Actually, though, I think it was probably meant in a kindly spirit. Many Rabbis have, in the past, expressed some surprise that Israel was chosen, and some have just rested on that rather than tried to find hidden reasons. There had to be a particular expression in order for the general compassion and care of God to be demonstrated (just as I would say there had to be a particular incarnation of God in Jesus in order for the original incarnation in existence as a whole to be demonstrated, though that may go too far for the non-panentheist).

When the opportunity arises, save someone. If enough of us do that, the world will get saved.

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One man and his God?

December 3rd, 2016

I’ve been struck over the last couple of days by two articles. The first, an interview with Donald Hoffman, a professor of cognitive science, contains these words:-

“I call it conscious realism: Objective reality is just conscious agents, just points of view. Interestingly, I can take two conscious agents and have them interact, and the mathematical structure of that interaction also satisfies the definition of a conscious agent. This mathematics is telling me something. I can take two minds, and they can generate a new, unified single mind. Here’s a concrete example. We have two hemispheres in our brain. But when you do a split-brain operation, a complete transection of the corpus callosum, you get clear evidence of two separate consciousnesses. Before that slicing happened, it seemed there was a single unified consciousness. So it’s not implausible that there is a single conscious agent. And yet it’s also the case that there are two conscious agents there, and you can see that when they’re split. I didn’t expect that, the mathematics forced me to recognize this. It suggests that I can take separate observers, put them together and create new observers, and keep doing this ad infinitum. It’s conscious agents all the way down.”

The second is a piece by Keith Frankish, a philosophy lecturer in a similar area of research, who says, among other things, “As well as being embodied, mental processes can also be extended to incorporate external artefacts. Clark and fellow philosopher of mind David Chalmers propose what’s since been called the Parity Principle, which says that if an external artefact performs a function that we would regard as mental if it occurred within the head, then the artefact is (for the time being) genuinely part of the user’s mind. To illustrate this, Clark and Chalmers describe two people each trying to work out where various shapes fit in a puzzle. One does it in his head, forming and rotating mental images of the shapes, the other by pressing a button to rotate shapes on a screen. Since the first process counts as mental, the second should too, Clark and Chalmers argue. What matters is what the object does, not where it is located. (Compare how a portable dialysis machine can be part of a person’s excretory system.) The rationale is the same as that for identifying the mind with the brain rather than the soul; the mind is whatever performs mental functions. “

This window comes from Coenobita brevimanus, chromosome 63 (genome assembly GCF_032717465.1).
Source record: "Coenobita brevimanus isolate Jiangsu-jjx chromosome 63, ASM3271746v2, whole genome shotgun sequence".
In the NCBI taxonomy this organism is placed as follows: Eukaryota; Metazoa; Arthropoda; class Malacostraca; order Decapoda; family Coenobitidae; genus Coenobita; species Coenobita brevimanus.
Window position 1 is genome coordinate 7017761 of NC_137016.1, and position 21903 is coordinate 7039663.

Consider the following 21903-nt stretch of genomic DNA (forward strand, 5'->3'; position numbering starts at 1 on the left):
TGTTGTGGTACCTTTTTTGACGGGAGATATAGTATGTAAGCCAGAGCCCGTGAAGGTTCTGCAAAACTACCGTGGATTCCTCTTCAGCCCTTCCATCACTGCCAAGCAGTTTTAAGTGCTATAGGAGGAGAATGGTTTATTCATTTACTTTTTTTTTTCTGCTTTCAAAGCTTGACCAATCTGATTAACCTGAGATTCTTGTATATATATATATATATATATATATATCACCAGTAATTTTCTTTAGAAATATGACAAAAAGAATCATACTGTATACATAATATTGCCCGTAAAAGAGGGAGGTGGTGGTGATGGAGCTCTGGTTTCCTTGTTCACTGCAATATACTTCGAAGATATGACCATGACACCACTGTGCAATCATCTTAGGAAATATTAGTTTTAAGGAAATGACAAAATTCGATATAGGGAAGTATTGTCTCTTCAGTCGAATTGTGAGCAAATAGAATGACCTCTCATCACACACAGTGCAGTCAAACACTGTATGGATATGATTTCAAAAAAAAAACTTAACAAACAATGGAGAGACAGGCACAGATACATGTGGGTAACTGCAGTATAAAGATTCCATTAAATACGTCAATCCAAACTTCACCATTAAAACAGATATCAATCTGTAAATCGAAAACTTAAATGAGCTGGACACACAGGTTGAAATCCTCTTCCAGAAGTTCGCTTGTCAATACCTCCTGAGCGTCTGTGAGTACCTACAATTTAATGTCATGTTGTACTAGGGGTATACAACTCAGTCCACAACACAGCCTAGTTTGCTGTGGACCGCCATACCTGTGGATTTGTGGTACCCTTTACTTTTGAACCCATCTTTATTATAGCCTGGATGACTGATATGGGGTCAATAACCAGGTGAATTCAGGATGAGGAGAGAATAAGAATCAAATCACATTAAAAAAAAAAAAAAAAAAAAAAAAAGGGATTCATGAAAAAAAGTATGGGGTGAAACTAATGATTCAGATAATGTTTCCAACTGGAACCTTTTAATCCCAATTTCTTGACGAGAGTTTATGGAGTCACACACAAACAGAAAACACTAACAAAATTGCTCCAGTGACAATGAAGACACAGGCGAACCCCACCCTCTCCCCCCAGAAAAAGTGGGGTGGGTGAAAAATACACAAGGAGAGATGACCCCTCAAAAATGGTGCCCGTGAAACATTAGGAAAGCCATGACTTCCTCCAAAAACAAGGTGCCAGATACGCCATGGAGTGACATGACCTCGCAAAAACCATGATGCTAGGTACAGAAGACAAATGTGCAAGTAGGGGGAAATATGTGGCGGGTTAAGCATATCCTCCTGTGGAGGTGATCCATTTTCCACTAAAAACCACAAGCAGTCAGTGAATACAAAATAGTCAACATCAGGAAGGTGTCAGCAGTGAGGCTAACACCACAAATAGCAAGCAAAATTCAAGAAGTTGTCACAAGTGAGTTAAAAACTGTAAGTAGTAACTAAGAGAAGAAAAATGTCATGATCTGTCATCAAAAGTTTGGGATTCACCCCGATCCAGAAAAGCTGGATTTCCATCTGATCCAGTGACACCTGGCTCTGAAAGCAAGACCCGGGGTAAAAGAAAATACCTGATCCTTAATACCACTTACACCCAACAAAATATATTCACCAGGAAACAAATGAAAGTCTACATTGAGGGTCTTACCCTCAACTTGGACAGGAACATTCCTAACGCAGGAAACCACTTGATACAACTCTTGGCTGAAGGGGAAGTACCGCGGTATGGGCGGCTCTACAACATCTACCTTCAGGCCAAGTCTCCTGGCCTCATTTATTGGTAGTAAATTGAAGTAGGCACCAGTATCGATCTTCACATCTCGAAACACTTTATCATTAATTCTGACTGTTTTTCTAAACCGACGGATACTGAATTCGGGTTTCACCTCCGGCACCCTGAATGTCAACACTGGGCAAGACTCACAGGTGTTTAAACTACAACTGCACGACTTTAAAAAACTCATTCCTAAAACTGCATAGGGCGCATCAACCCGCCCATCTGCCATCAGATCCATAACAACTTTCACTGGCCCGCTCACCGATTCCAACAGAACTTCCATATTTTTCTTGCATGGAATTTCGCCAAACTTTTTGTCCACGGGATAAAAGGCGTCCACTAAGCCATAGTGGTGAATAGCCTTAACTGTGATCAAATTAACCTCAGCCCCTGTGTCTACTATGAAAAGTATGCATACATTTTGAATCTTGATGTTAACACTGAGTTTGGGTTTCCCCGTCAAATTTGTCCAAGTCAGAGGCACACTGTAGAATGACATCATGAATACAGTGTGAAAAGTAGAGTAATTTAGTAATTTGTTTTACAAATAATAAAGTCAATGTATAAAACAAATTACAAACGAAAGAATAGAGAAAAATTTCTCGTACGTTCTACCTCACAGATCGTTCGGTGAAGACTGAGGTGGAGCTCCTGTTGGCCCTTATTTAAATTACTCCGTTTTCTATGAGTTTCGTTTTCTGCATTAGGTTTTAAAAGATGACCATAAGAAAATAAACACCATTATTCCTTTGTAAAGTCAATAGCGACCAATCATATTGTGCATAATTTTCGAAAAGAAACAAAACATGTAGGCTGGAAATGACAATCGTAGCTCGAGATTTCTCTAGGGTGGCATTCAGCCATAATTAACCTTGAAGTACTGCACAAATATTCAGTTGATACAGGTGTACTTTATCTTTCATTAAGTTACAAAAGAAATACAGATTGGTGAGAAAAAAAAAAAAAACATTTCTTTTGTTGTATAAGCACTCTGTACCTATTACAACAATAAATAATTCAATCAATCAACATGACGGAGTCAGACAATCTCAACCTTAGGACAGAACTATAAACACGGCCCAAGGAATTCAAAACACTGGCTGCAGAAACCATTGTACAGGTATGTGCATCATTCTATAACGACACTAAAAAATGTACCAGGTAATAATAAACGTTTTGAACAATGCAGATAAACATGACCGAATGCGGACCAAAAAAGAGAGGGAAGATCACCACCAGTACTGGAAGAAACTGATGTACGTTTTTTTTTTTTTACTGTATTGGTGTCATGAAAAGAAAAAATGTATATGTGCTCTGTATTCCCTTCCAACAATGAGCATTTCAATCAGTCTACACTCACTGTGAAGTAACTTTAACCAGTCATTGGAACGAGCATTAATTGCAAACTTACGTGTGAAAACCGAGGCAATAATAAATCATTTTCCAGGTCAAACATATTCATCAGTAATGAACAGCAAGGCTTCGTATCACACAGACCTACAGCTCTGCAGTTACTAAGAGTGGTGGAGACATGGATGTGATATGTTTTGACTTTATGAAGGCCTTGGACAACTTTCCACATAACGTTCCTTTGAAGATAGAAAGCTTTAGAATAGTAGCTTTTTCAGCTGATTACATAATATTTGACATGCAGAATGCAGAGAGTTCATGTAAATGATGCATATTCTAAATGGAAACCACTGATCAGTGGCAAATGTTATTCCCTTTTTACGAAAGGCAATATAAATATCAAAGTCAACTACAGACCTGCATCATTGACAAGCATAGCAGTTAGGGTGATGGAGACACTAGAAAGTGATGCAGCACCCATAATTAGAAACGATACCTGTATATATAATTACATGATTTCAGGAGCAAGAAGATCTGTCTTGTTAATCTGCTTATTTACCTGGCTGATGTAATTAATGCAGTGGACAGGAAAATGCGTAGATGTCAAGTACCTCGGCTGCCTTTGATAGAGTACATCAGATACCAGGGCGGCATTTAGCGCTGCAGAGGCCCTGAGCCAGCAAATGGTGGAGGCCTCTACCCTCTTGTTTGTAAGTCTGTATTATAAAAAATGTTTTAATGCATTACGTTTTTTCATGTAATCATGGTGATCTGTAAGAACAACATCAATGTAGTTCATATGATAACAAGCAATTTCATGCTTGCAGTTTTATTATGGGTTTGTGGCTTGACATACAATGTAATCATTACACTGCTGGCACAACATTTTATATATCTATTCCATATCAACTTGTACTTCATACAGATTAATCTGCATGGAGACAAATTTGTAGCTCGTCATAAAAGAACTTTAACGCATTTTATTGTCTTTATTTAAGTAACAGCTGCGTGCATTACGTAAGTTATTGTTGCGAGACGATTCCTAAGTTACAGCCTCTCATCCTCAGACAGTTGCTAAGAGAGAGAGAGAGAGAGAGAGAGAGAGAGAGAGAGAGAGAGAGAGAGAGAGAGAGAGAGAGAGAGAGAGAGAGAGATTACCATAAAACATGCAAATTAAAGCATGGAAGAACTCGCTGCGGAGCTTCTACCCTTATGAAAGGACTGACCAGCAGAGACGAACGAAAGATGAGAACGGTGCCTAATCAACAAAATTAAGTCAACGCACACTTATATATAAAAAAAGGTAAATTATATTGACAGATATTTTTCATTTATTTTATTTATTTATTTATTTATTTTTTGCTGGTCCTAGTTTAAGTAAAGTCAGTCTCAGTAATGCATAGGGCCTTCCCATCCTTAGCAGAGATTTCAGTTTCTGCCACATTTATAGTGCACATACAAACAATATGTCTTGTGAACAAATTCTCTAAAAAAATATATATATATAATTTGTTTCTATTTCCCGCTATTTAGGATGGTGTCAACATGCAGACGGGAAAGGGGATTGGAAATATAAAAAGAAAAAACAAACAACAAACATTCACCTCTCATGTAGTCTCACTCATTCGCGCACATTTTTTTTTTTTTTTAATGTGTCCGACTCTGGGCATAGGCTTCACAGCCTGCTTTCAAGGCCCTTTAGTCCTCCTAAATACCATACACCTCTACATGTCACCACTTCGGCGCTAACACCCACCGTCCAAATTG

These seem to me to give a real basis for some of the intuitions carried by the mystical experience; firstly (per Frankish) that the boundary of the self is extremely “fuzzy” and can be much smaller than the extent of the “mind” or extend much further than the extent of the physical body, and secondly (per Hoffman) the feeling of being part of and connected with something far larger than the self, which something has at least some characteristics of a consciousness (or, if you like, “person”).

I was searching for an analogy to use for this, and thought of my wife (who is currently starting training our one year old german shepherd for working trials) and recalled the BBC television series “One man and his dog”. Watching a well-handled sheepdog herd sheep, the dog becomes very much an extension of the handler, which is two consciousnesses acting as one, despite the fact that the dog (the subservient partner) has a consciousness all of its own. That’s something my wife is currently battling with, as Lutz has a very well developed willfullness all of his own, and she isn’t yet completely attuned to the subtle signals Lutz gives off about his intentions.